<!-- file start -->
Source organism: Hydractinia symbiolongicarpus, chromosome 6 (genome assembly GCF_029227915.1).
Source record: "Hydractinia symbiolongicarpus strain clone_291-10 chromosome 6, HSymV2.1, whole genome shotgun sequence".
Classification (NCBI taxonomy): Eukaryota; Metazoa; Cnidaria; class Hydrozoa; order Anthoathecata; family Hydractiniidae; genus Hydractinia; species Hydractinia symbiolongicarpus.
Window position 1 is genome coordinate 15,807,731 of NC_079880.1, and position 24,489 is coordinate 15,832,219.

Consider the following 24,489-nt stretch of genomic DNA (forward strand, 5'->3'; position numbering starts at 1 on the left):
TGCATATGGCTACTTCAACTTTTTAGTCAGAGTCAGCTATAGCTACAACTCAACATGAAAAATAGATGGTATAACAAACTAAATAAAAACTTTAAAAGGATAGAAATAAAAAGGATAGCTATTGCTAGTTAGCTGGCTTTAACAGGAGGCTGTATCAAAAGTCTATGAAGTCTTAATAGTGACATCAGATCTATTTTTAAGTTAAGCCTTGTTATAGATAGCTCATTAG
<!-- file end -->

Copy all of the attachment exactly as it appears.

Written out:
Source organism: Hydractinia symbiolongicarpus, chromosome 6 (genome assembly GCF_029227915.1).
Source record: "Hydractinia symbiolongicarpus strain clone_291-10 chromosome 6, HSymV2.1, whole genome shotgun sequence".
Classification (NCBI taxonomy): Eukaryota; Metazoa; Cnidaria; class Hydrozoa; order Anthoathecata; family Hydractiniidae; genus Hydractinia; species Hydractinia symbiolongicarpus.
Window position 1 is genome coordinate 15,807,731 of NC_079880.1, and position 24,489 is coordinate 15,832,219.

Consider the following 24,489-nt stretch of genomic DNA (forward strand, 5'->3'; position numbering starts at 1 on the left):
TGCATATGGCTACTTCAACTTTTTAGTCAGAGTCAGCTATAGCTACAACTCAACATGAAAAATAGATGGTATAACAAACTAAATAAAAACTTTAAAAGGATAGAAATAAAAAGGATAGCTATTGCTAGTTAGCTGGCTTTAACAGGAGGCTGTATCAAAAGTCTATGAAGTCTTAATAGTGACATCAGATCTATTTTTAAGTTAAGCCTTGTTATAGATAGCTCATTAG